In this Kitchen Library: cooking without recipes, the best pies in Fremont (not the worst in London), and the history of bourbon.
Cooking Sans Recipes
First of all, 待たせた, blackberries. I’ve been waiting.
We stayed in a sharehouse for about a week, and our meals were limited because we were sharing a fridge and kitchen time/space with five other people and didn’t want to have leftover perishables to move to our next location, so we made really simple meals. A lot of avocado sandwiches, to be sure, but I also made some easy hot dishes like pasta and coucous (so, more pasta). Here’s tomato-basil pasta with butternut squash and corn, which I sautéed in olive oil with garlic, and then added fresh sage, salt, and pepper.
It was kind of nice to make up meals on the fly since I nearly always follow recipes. Creativity within defined limits is what makes sonnets and villanelles and Iron Chef so interesting, after all.
Couscous cooks up very quickly, so I chose that instead of rice (no rice cooker, nice pot was in use after another tenant cooked). I made an apple, butternut, walnut, and sage whole-wheat couscous with grated gouda-Parmesan on top:
These are two of the simplest and quickest meals I’ve made, and even though they’re so simple it’s ridiculous, I’m really proud of them. I’ve come a long, long way from baked sweet potatoes for dinner in four years.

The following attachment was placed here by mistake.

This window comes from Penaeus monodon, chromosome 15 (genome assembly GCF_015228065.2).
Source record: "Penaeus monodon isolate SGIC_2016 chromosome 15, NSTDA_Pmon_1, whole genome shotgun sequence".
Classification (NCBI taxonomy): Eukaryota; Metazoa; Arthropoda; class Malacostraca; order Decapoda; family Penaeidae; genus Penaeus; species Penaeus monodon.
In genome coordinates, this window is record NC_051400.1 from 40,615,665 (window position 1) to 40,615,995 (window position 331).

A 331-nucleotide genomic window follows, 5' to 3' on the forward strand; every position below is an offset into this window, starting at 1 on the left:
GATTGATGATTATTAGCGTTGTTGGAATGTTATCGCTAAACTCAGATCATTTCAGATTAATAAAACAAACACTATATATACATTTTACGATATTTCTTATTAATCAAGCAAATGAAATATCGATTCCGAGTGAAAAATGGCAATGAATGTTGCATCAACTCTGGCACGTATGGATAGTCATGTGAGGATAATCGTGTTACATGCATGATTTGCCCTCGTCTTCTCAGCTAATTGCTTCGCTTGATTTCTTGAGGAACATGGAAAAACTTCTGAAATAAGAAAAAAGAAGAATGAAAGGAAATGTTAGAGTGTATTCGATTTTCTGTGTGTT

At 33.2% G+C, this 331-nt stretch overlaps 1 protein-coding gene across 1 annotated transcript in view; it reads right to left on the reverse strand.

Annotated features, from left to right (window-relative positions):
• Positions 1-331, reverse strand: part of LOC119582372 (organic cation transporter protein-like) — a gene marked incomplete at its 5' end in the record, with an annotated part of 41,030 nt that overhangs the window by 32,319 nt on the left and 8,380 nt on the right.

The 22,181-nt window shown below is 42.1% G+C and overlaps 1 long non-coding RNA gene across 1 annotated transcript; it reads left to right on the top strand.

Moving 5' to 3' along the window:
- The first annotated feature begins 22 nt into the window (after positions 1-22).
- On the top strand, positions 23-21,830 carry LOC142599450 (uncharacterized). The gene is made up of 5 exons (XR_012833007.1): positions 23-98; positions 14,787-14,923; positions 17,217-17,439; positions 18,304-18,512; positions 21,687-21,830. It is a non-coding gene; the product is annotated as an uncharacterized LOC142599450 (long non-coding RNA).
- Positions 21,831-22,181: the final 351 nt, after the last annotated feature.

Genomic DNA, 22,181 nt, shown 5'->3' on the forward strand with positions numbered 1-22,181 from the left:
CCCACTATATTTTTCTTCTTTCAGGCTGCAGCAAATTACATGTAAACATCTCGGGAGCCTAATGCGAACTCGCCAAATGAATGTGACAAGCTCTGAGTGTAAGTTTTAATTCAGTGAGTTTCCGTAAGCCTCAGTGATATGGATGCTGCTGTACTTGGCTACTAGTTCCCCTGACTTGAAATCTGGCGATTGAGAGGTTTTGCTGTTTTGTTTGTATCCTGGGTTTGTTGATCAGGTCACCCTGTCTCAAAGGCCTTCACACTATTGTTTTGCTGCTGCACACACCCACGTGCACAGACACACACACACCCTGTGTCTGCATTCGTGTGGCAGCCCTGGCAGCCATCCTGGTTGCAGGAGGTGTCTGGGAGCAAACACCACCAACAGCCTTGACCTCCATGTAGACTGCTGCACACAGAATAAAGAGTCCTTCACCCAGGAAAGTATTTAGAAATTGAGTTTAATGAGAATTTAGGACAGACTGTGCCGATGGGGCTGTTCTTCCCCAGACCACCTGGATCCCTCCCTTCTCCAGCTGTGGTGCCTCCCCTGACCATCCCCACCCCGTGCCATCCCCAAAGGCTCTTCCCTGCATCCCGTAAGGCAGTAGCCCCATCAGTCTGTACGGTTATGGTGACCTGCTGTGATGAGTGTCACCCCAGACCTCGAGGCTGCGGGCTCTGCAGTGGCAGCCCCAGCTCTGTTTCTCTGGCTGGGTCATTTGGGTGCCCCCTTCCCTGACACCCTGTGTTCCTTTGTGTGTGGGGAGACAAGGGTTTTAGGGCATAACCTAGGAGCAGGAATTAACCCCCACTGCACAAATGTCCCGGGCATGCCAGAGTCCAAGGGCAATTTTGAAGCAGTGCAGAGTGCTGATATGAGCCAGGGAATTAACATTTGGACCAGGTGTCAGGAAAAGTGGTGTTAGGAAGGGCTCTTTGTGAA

On the Town
We went to Fremont for the First Friday art walk and discovered all sorts of nerdy food.
Elysian Stout ice cream in a homemade waffle cone:
I really like stout (beer) ice cream (again with the “weird local flavors”), and Bluebird’s is excellent: good balance of flavors. The homemade waffle cones are delicious, and a lot softer and less dry than a standard cone. This was also the first time I’ve ever seen my husband order a cone rather than a cup on purpose in the ten years I’ve known him. He was not disappointed.
We decided to be cool and professional and not crack any Sweeney Todd jokes at Pie, but when asked if we’d like to order “savory or sweet pies,” we both started giggling. The clerk said it’s fine as long as you don’t try to order the priest. I had a pesto veggie (zucchini, mushrooms, potatoes, onions, garlic, pesto, parmesan); he had the triple pig (ground pork, bacon, ham, potatoes, onions, bacon gravy).
Stopped by the 1st & Clay location for lunch on the way back from Mini Makers’ Faire. I had the lox and cream cheese bagel and coffee.
Oh, I’ve missed this.
He had the minestrone, the soup of the day. Hopefully I can catch it there again–I’ve had a lot of bad minestrone (dining hall, canned, ugh) and it was wonderful to try some that was made from scratch. I need to learn to make this.
Laura Kiniry. “Where Bourbon Really Got Its Name and More Tips on America’s Native Spirit.” Smithsonian.com. 13 June 2013.
A short and thorough guide on bourbon from a historian.
「みんなのお菓子！岩手県 山田町第一保育所」. 石川県 お菓子.collabo. (Okashi for Everyone! Yamada-machi, Iwate Pref., First Preschool.) Ishikawa Okashi Collabo. 15 June 2013.
The Ishikawa Okashi Collabo[rative] goes to Iwate to teach elementary-schoolers in Yamada-machi, which was hit by the 2011 earthquake and tsunami, to make wagashi.
Also: Father’s Day provided me with comparison screen-shots for my (annual?) gendering-food rant. Got any good ones? Send them to illmakeitmyself[at]gmail[dot]com.